NEWS #latest


2023/02/03  |  projects

Postdoctoral position in Network Science - Machine Learning
The Mapping Complexity Lab of Prof. M. Ángeles Serrano and Prof. M. Boguñá is opening a call to hire a postdoctoral researcher in the Department of Condensed Matter Physics at the University of Barcelona.

A PhD in physics, computer science, computer/electronic engineering, mathematics, or other related disciplines.
Interest in interdisciplinary research, curiosity about AI and networks, high motivation to learn, an open-minded and collaborative spirit.
Excellent software development skills.
Excellent communication skills, and proficient in the English language, both written and spoken.

The successful applicant will work with Prof. M. Ángeles Serrano and Prof. Marián Boguñá at the interface between Network Science and Machine Learning. The goal is to merge the best of the two worlds to produce a new generation of models and methods for the classification and prediction of complex networks. We offer a 2-year position (1+1) with a competitive salary.

Application process:
Interested applicants are requested to submit a Curriculum Vitae including relevant publications and the name and contact details of 2 referees.
We promote diversity and equal opportunities, minorities in science are encouraged to apply.
Queries about this position should be sent to or

The Hyperbolic Brain

2021/06/01  |  academic

Recent advances in network science include the discovery that complex networks have a hidden geometry and that this geometry is hyperbolic. Studying complex networks through the lens of their effective hyperbolic geometry has led to valuable insights on the organization of a variety of complex systems ranging from the Internet to the metabolism of E. coli and humans. This methodology can also be used to infer high-quality maps of connectomes, where brain regions are given coordinates in hyperbolic space such that the closer they are the more likely that they are connected. Even if Euclidean space is typically assumed as the natural geometry of the brain, distances in hyperbolic space offer a more accurate interpretation of the structure of connectomes, which suggests a new perspective for the mapping of the organization of the brain’s neuroanatomical regions.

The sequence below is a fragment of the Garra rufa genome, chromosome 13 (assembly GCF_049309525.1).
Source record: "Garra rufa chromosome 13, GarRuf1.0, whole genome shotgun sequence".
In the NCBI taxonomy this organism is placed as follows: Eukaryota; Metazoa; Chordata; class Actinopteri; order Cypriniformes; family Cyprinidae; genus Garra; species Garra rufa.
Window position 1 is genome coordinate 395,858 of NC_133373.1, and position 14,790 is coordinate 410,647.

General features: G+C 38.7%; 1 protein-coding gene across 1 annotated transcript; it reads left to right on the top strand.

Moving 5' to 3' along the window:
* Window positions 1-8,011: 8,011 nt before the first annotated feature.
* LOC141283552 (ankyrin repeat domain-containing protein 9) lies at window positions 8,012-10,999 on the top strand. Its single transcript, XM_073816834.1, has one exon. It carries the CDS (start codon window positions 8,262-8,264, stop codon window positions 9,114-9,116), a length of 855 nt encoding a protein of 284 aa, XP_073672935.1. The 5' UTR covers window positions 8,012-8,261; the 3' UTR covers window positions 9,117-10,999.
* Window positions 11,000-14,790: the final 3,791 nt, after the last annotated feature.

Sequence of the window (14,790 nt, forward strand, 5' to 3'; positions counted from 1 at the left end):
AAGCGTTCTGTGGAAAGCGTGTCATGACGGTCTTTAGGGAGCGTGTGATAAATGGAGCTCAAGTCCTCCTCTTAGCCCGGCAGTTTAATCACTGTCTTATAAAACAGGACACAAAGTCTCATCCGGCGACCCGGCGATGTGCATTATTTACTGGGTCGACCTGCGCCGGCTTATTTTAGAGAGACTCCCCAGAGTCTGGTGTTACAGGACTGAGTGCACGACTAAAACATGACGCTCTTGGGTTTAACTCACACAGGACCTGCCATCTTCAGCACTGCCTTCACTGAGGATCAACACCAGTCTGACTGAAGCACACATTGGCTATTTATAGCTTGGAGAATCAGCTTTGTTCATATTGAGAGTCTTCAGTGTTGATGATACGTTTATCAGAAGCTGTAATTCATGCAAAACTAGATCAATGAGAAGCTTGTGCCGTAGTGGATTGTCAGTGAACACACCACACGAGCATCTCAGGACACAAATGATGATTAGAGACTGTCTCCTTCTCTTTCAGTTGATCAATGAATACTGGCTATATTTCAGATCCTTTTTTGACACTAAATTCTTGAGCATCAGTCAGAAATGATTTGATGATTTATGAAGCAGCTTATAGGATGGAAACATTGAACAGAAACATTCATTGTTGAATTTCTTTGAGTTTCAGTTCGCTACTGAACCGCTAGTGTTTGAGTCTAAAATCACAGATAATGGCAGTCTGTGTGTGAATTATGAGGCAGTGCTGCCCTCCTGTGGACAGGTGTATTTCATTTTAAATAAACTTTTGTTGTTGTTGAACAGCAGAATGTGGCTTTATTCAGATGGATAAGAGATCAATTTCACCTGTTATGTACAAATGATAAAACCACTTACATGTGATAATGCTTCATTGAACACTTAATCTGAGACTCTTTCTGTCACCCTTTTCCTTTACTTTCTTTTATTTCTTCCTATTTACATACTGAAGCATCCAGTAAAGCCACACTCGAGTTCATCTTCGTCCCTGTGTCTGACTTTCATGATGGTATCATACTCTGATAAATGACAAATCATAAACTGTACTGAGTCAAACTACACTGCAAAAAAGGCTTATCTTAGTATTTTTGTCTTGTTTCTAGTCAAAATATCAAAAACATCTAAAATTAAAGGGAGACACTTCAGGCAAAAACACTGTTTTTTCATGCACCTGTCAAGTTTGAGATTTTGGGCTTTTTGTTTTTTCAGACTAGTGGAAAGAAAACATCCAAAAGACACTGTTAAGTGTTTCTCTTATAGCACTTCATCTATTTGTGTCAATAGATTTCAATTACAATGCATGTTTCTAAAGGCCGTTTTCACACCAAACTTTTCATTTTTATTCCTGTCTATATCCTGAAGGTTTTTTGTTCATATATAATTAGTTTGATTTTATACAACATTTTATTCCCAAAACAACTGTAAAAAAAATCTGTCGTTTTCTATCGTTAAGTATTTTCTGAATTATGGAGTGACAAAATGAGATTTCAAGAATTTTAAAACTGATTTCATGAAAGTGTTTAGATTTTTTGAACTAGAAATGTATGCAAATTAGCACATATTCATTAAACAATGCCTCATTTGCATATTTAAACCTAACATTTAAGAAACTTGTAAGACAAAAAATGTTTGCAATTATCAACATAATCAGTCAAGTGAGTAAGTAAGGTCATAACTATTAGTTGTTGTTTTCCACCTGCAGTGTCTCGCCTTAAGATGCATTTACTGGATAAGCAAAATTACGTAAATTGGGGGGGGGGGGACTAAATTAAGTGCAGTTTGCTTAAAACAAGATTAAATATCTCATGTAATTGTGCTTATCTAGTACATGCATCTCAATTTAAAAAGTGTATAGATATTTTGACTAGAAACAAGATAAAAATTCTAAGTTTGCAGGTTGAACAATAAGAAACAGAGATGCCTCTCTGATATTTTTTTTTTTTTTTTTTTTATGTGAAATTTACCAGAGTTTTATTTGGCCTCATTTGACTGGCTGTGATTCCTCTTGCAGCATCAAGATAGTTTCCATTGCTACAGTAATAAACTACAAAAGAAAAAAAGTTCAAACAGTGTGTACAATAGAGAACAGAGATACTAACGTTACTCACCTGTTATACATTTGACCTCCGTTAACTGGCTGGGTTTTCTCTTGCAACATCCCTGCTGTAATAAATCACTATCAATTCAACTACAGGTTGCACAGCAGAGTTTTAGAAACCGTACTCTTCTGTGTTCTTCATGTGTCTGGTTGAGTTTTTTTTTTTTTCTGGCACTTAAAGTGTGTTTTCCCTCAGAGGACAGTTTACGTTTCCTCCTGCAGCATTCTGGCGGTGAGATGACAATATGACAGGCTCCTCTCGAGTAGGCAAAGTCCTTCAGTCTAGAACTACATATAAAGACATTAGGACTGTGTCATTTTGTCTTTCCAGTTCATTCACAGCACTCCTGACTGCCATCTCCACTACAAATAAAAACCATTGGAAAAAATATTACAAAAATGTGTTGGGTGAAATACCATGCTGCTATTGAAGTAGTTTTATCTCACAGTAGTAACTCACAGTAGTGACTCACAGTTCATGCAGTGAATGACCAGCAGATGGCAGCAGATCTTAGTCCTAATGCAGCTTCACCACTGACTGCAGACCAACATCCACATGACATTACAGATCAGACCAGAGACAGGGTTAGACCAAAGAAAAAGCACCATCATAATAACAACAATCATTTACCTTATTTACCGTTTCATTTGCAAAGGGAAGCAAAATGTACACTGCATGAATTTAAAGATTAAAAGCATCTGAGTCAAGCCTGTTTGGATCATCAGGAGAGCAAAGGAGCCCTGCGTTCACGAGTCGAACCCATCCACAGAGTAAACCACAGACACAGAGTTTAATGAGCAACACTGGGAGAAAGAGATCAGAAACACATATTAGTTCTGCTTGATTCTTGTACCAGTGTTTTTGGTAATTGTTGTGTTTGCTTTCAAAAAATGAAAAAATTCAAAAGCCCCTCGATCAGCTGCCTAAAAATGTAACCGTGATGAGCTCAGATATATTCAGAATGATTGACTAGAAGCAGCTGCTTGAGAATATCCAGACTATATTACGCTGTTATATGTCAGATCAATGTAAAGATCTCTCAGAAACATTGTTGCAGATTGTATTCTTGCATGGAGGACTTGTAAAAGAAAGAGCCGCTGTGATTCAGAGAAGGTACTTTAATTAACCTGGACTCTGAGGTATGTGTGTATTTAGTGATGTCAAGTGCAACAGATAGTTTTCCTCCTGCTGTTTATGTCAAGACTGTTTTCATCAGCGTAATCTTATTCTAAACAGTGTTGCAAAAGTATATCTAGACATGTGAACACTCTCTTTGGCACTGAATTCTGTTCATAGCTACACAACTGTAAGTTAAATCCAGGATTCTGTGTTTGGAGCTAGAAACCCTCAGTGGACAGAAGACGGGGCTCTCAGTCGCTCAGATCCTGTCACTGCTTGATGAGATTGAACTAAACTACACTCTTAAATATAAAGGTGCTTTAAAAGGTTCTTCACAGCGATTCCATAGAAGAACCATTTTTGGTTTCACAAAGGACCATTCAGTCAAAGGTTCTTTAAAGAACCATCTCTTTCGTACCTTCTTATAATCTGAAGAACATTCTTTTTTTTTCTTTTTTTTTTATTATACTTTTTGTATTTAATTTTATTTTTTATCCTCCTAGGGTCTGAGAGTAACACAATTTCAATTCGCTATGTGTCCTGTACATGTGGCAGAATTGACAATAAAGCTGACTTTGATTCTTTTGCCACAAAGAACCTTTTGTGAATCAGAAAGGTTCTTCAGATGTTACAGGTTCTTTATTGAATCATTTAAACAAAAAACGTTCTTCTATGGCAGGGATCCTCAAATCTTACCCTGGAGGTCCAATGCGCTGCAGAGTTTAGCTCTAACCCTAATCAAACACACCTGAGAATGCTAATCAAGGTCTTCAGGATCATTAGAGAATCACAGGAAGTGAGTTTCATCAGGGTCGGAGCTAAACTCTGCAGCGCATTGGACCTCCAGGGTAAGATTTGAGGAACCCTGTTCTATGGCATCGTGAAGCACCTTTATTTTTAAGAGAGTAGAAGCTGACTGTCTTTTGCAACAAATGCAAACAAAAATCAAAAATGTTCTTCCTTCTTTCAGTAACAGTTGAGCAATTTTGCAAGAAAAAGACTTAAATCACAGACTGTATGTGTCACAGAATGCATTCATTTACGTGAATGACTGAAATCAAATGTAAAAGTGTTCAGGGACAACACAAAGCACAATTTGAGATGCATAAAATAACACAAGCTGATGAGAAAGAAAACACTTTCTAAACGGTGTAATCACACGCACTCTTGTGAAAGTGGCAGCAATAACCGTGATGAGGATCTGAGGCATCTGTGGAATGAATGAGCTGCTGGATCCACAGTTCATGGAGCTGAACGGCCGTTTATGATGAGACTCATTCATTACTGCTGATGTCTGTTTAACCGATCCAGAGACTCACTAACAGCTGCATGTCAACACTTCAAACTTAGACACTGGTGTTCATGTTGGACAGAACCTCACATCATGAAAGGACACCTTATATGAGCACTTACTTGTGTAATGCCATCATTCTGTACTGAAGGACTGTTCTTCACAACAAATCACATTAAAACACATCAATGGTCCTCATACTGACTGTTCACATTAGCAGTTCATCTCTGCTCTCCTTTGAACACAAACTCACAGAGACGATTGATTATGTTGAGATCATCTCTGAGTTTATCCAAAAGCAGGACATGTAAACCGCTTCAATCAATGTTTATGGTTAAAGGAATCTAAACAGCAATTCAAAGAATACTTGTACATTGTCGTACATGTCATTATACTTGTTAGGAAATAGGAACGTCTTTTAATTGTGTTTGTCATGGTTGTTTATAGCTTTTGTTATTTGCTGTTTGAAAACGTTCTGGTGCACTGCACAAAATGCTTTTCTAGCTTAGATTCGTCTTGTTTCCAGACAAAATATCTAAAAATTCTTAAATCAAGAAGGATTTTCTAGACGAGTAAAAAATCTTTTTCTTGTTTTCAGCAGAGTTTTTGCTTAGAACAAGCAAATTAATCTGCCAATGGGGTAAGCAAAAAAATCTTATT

In humans, this approach has been able to explain the multiscale organization of connectomes in healthy subjects at five anatomical resolutions. Zoomed-out connectivity maps remain self-similar and our geometric network model, where distances are not Euclidean but hyperbolic, predicts the observations by application of a renormalization protocol. Our results prove that the same principles organize brain con-nectivity at different scales and lead to efficient decentralized communication.

If you want to see more:

Geometric renormalization unravels self-similarity of the multiscale human connectome

PNAS 117 20244-20253 (2020)    

Navigable maps of structural brain networks across species

PLoS Computational Biology 16 e1007584 (2020)